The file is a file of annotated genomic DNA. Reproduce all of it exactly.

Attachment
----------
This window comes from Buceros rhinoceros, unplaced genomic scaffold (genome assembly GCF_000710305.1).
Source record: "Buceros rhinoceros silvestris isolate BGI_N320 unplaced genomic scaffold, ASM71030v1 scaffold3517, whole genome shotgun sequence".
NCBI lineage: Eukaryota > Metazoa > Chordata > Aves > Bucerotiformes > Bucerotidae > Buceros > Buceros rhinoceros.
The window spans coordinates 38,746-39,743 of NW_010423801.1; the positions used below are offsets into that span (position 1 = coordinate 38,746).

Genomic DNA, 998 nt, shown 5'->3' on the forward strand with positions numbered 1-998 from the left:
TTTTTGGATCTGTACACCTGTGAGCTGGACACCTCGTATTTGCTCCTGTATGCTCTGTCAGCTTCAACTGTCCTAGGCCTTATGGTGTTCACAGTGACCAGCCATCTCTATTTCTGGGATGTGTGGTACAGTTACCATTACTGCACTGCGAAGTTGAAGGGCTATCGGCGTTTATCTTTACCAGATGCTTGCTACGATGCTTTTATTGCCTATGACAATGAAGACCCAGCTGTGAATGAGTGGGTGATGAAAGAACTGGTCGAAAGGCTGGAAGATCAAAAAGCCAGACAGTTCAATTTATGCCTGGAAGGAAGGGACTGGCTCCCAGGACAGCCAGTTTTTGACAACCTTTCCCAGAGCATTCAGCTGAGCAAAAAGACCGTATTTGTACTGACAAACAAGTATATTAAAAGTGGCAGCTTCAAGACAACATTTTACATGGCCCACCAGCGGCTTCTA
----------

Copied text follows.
This window comes from Buceros rhinoceros, unplaced genomic scaffold (genome assembly GCF_000710305.1).
Source record: "Buceros rhinoceros silvestris isolate BGI_N320 unplaced genomic scaffold, ASM71030v1 scaffold3517, whole genome shotgun sequence".
NCBI lineage: Eukaryota > Metazoa > Chordata > Aves > Bucerotiformes > Bucerotidae > Buceros > Buceros rhinoceros.
The window spans coordinates 38,746-39,743 of NW_010423801.1; the positions used below are offsets into that span (position 1 = coordinate 38,746).

Genomic DNA, 998 nt, shown 5'->3' on the forward strand with positions numbered 1-998 from the left:
TTTTTGGATCTGTACACCTGTGAGCTGGACACCTCGTATTTGCTCCTGTATGCTCTGTCAGCTTCAACTGTCCTAGGCCTTATGGTGTTCACAGTGACCAGCCATCTCTATTTCTGGGATGTGTGGTACAGTTACCATTACTGCACTGCGAAGTTGAAGGGCTATCGGCGTTTATCTTTACCAGATGCTTGCTACGATGCTTTTATTGCCTATGACAATGAAGACCCAGCTGTGAATGAGTGGGTGATGAAAGAACTGGTCGAAAGGCTGGAAGATCAAAAAGCCAGACAGTTCAATTTATGCCTGGAAGGAAGGGACTGGCTCCCAGGACAGCCAGTTTTTGACAACCTTTCCCAGAGCATTCAGCTGAGCAAAAAGACCGTATTTGTACTGACAAACAAGTATATTAAAAGTGGCAGCTTCAAGACAACATTTTACATGGCCCACCAGCGGCTTCTA